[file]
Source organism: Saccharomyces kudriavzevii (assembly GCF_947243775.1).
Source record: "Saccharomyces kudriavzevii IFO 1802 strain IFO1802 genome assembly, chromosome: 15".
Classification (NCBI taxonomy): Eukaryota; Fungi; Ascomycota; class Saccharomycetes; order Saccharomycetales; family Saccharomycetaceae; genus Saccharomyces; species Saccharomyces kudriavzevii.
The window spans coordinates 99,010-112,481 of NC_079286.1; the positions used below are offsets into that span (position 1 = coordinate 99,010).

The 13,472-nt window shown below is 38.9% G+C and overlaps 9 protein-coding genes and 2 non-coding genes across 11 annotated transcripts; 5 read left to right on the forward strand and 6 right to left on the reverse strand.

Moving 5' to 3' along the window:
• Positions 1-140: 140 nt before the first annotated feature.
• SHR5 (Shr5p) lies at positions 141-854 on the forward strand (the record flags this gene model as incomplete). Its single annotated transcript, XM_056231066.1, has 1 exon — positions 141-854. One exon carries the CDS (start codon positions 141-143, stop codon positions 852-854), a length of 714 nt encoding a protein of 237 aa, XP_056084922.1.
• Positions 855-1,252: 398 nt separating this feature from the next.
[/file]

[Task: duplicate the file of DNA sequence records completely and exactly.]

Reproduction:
Source organism: Saccharomyces kudriavzevii (assembly GCF_947243775.1).
Source record: "Saccharomyces kudriavzevii IFO 1802 strain IFO1802 genome assembly, chromosome: 15".
Classification (NCBI taxonomy): Eukaryota; Fungi; Ascomycota; class Saccharomycetes; order Saccharomycetales; family Saccharomycetaceae; genus Saccharomyces; species Saccharomyces kudriavzevii.
The window spans coordinates 99,010-112,481 of NC_079286.1; the positions used below are offsets into that span (position 1 = coordinate 99,010).

The 13,472-nt window shown below is 38.9% G+C and overlaps 9 protein-coding genes and 2 non-coding genes across 11 annotated transcripts; 5 read left to right on the forward strand and 6 right to left on the reverse strand.

Moving 5' to 3' along the window:
• Positions 1-140: 140 nt before the first annotated feature.
• SHR5 (Shr5p) lies at positions 141-854 on the forward strand (the record flags this gene model as incomplete). Its single annotated transcript, XM_056231066.1, has 1 exon — positions 141-854. One exon carries the CDS (start codon positions 141-143, stop codon positions 852-854), a length of 714 nt encoding a protein of 237 aa, XP_056084922.1.
• Positions 855-1,252: 398 nt separating this feature from the next.